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occur only in one or the other, and can not survive any diminution or increase of the saltness of the water they live in. The simple reason of this phenomenon is the fact that the life of an animal depends not merely on the influence of the external conditions, but on the reaction of its own organization. If we transfer a stickleback directly from fresh to salt water, and leave it there for days or weeks, it will not perish if it be supplied with sufficient food. But, if at the same time we place one of the common fresh-water mussels in sea-water, it will soon die, sometimes in a few hours. The remarkable difference in the behavior of these two creatures is easily explained by the following hypothesis: In both animals the salt water is transmitted through the skin to the tissues of the body; but this takes place to a much greater extent in the mussel than in the fish, and thus injures it, while the fish can bear the same quantity of salt it has absorbed. If our migratory fishes, as the salmon, had as great an affinity for the salt of the sea-water as the mussels have, they would soon cease to exist, or would have to become adapted to live wholly in fresh water. Thus every change in the conditions of existence influences different animals in different ways. The problem, then, is to investigate more accurately these different effects of changed conditions.

Professor Semper's twelve lectures before the Lowell Institute form the twelve chapters of his book. The considerations here presented are put forward in the first or introductory chapter, in which he defines his point of view, and the plan of the discussion. The work is divided into two parts, the first being devoted to "The Influence of Inanimate Surroundings," and the second to "The Influence of Living Surroundings." Chapter II takes up "The Influence of Food"; III, "The Influence of Light"; IV, "The Influence of Temperature"; V, "The Influence of Stagnant Water"; VI, "The Influence of Still Atmosphere"; VII and VIII, "The Influence of Water in Motion"; IX, "Currents as a means of extending or hindering the Distribution of Species"; X, "A Few Remarks on the Influence of Other Conditions of Existence"; XI, "The Transforming Influence of Living Organisms on Animals"; XII, "The Selective Influence of Living Organisms on Animals." Appended to the volume are sixty pages of valuable notes, followed by a copious alphabetical index.

Annual Report of the Chief of Engineers, United States Army. Pp. 264.

The report describes what was done during the year ending June 30, 1880, and what was needed to be done for the seacoast and lake frontier defenses of the country, and for the improvement of the rivers and harbors of the whole country; and records the progress of the special work and of the surveys assigned to the corps of engineers. Several maps of Pacific States and of the survey of the Mississippi River, and lake charts, have been published, and an outline map of the territory west of the Mississippi River, on a scale of 12000000 is in preparation.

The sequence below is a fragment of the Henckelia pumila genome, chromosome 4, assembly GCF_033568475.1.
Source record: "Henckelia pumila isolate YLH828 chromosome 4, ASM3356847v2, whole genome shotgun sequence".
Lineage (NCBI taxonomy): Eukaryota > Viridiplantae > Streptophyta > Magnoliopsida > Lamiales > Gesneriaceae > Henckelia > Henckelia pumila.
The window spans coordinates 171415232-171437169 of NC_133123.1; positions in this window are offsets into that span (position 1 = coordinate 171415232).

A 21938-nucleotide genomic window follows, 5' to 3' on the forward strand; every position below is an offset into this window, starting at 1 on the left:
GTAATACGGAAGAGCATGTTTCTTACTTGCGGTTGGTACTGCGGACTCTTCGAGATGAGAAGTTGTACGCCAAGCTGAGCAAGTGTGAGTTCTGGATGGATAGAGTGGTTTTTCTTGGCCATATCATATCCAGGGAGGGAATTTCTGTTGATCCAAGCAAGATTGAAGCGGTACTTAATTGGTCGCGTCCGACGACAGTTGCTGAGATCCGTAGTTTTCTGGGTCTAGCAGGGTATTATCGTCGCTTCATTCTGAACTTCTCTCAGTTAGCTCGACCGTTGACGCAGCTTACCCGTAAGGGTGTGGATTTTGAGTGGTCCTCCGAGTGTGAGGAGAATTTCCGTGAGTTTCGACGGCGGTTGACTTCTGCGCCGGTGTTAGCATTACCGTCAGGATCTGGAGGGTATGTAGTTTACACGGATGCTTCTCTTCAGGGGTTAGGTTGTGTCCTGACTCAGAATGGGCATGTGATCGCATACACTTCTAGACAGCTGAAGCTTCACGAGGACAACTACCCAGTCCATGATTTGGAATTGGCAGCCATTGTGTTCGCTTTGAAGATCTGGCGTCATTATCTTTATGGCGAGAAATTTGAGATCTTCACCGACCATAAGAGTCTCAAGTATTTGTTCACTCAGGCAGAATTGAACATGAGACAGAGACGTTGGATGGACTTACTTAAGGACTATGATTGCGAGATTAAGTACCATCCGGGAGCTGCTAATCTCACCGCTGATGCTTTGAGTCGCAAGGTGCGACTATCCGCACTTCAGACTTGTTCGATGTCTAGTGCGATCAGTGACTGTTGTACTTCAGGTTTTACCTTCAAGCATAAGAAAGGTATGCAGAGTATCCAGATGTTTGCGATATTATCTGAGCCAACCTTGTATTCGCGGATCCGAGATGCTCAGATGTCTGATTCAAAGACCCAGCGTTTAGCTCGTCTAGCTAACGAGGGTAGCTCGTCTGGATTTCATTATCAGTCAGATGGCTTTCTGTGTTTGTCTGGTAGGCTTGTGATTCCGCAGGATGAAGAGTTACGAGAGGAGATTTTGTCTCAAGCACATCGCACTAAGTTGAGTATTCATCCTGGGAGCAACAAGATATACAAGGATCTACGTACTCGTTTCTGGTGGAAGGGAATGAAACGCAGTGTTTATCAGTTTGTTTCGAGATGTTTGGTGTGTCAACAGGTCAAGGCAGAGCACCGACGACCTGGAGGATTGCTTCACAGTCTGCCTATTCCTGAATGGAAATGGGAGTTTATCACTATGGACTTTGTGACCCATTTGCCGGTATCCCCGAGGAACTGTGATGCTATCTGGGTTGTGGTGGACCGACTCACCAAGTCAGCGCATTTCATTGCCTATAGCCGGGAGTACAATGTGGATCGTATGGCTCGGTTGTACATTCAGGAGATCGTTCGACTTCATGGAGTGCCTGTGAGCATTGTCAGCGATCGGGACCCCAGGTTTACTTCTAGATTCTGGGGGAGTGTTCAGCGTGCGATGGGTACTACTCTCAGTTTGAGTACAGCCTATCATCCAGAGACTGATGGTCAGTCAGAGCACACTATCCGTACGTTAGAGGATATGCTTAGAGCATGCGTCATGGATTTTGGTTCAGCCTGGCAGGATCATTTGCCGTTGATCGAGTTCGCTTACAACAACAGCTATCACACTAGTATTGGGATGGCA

Life and her Children; Glimpses of Animal Life from the Amœba to the Insects. By Arabella B. Buckley, New York: D. Appleton & Co. 1880. Price, $1.50.

After light came life, and with that life there came its two great functions—growth and development. With the simplest as with the most complex forms there is the same eager race to be run, to increase in size, to multiply, and, thus replenishing this earth, to die. "Life and her Children" is a praiseworthy and admirable attempt to tell us something of the Children that Life sends forth, and of their history. Its main object is to acquaint young people with the structure and habits of the lower forms of life; but in our deliberate judgment it will do a great deal more. None will read its introductory chapter without advantage, and few will read the volume through without enjoyment. Within its narrow limits of three hundred small pages no candid reader would expect to find all the details that might be wished for, or all the illustrations that might be desired. What constitutes the book's chief charm is the marvelously simple yet quite scientific style which runs through it, the food for thought and future study which it affords, and the truly philosophic glow which lights up its every page. The volume gives a general account of Life's Simplest Children, the Protozoa. The word "slime" does not seem to us quite a happy term by which to designate the living protoplasm of these creatures; this word conveys the idea of a something adhesive or glutinous, or of a something thrown off a living organism—a something without a structure (sordies, eluvies)—and there seems somewhat of a "contempt for nature," a thought certainly never present in the au-